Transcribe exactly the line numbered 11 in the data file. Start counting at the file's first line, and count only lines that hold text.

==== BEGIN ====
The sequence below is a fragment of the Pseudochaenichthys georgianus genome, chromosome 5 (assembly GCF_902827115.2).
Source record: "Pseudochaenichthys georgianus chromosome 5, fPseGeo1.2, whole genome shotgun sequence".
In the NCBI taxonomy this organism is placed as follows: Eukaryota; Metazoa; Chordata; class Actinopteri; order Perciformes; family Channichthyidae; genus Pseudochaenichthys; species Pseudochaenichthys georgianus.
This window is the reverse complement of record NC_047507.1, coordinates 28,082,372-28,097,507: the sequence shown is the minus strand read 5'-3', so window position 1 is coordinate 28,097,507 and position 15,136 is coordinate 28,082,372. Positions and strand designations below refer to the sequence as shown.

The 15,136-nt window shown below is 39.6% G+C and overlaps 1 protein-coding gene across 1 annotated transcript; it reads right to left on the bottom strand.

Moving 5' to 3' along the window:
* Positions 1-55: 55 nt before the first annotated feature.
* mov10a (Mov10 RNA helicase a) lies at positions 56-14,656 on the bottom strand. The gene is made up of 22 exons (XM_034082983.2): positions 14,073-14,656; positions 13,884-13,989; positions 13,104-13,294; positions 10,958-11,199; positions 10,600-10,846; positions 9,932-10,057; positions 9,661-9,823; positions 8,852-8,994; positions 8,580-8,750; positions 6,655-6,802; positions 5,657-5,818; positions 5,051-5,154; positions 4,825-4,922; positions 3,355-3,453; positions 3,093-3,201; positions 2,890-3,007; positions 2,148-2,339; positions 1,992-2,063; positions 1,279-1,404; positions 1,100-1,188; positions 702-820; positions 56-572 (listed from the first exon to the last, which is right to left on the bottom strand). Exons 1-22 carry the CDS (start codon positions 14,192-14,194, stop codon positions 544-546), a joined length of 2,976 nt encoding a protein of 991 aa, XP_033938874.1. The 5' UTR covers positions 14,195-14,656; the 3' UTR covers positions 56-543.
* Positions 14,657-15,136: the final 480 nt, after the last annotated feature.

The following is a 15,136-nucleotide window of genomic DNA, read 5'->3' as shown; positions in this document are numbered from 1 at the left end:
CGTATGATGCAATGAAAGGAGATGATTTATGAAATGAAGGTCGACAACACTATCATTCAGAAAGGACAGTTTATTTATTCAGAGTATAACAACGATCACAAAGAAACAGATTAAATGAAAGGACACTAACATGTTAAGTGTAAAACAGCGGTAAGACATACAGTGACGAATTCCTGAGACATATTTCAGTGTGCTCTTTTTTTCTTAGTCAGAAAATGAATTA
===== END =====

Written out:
CGTATGATGCAATGAAAGGAGATGATTTATGAAATGAAGGTCGACAACACTATCATTCAGAAAGGACAGTTTATTTATTCAGAGTATAACAACGATCACAAAGAAACAGATTAAATGAAAGGACACTAACATGTTAAGTGTAAAACAGCGGTAAGACATACAGTGACGAATTCCTGAGACATATTTCAGTGTGCTCTTTTTTTCTTAGTCAGAAAATGAATTA